Ten Commandments

How do we take God’s name in vain?

Names generally are generally speaking significant.  

We named our first child Amelie because my wife and I both love that name.

Our second child, Jacob Johan (Jake) is named after our fathers.

Our third child came as a big surprise so we named him Nathan, which means “gift of God”.

Names have significance and meaning. Names can demonstrate family heritage or my values.

When we refer to someone’s name: it’s more that to just a word. We think of the person and who they are and what they are like.

This is even more true for the name of God.

We don’t like it if our name is slandered, misused or associated with something we don’t like.

We don’t like it if our name is associated with (or tagged on Social Media) something we don’t agree with.

This is even more true for the name of God.

Ten Commandments

9 truths about the Ten Commandments

Until the age of 21 I had no idea how to use a washing machine. I knew you had to somehow use washing powder, but I was clueless as to where it went, which powder to use or which buttons to press.

Fortunately, after the dirty clothes had piled up for a week, I found the washing machine manual. I studied the manual and ended my quest with a successful outcome – clean clothes.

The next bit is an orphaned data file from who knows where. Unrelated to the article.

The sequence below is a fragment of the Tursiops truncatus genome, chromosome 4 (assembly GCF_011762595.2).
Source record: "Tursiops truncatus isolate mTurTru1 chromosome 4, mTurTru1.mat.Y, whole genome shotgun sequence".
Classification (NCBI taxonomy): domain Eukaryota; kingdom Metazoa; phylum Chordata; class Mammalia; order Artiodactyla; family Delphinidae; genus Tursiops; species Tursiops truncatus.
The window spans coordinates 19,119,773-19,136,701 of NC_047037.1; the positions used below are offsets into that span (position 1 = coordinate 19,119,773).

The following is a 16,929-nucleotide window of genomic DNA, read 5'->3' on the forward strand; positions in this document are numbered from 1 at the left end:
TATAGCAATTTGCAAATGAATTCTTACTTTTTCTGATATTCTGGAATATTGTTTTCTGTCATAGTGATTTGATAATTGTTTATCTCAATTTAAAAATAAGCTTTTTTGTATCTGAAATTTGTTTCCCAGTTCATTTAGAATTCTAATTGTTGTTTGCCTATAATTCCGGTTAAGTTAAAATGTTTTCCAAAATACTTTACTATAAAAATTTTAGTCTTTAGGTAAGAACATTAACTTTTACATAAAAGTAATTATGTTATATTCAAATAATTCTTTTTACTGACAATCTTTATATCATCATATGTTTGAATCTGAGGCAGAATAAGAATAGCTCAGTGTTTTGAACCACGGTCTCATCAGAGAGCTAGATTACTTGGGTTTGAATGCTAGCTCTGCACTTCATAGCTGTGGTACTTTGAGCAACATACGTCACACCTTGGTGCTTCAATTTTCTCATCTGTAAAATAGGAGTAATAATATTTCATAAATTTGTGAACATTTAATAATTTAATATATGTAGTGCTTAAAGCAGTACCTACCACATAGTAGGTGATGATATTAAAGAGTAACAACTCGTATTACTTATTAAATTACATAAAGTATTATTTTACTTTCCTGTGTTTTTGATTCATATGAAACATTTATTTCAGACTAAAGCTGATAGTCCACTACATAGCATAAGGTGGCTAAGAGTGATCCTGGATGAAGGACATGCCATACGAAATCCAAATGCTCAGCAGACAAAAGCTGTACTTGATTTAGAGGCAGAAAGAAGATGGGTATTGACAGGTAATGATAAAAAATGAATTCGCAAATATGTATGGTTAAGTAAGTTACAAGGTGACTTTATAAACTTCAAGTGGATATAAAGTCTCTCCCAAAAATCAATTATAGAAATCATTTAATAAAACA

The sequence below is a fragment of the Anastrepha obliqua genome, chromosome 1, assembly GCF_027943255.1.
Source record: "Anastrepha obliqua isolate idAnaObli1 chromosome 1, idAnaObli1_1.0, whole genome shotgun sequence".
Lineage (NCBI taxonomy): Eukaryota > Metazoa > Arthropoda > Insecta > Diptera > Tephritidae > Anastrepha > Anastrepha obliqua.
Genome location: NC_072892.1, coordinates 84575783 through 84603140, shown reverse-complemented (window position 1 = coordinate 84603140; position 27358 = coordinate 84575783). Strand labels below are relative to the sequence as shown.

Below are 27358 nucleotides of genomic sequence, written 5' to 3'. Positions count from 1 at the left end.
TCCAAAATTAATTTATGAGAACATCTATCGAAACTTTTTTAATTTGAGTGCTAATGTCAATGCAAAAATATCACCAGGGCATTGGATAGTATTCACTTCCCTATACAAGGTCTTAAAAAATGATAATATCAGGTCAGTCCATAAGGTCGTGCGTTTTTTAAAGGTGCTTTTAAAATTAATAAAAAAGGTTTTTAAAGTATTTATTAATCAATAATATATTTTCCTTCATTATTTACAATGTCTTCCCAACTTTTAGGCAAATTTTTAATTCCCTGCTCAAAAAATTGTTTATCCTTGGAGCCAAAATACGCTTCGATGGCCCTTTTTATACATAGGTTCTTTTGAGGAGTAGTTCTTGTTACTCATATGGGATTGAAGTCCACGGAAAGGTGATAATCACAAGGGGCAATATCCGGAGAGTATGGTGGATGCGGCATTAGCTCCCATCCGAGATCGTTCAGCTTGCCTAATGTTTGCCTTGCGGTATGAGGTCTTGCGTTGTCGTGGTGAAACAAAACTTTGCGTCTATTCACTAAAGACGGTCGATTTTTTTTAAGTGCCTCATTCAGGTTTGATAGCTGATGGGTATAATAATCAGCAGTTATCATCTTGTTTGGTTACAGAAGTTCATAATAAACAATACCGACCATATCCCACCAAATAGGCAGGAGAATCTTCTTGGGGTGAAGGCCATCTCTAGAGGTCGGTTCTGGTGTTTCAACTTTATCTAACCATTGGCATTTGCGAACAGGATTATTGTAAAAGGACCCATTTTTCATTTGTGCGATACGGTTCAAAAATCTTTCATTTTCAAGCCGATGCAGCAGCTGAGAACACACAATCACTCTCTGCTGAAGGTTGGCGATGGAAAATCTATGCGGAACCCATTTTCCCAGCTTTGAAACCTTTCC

The instruction manual, published by the makers of the washing machine, made all the difference between success and failure.

The Bible is God’s Instruction Manual for life and makes all the difference to our success or failure. Not laundry or financial success, but real success: living a life that honours God, loves others and continues into the next world with great joy.

When God created Adam and Eve, our original parents, the 10 Commandments were written on their hearts.  But since they disobeyed God, God had to write the Law down on stone so that we can know what pleases him.

The 10 Commandments are therefore a summary of what pleases God and always relevant, applicable and necessary – especially in our day and age.

Here are, at least, 9 truths about the 10 Commandments.

Bible Preaching Spiritual dancing Ten Commandments

Lessons from stone tablets (Why God didn’t use YouTube)

God commanded Moses in Exodus 34v1 to make two more tablets of stone on which he (God) would write his law on. The Ten Commandments engraved on the stone tablets give us some helpful insights into the nature of God’s whole revelation to us contained in the Bible.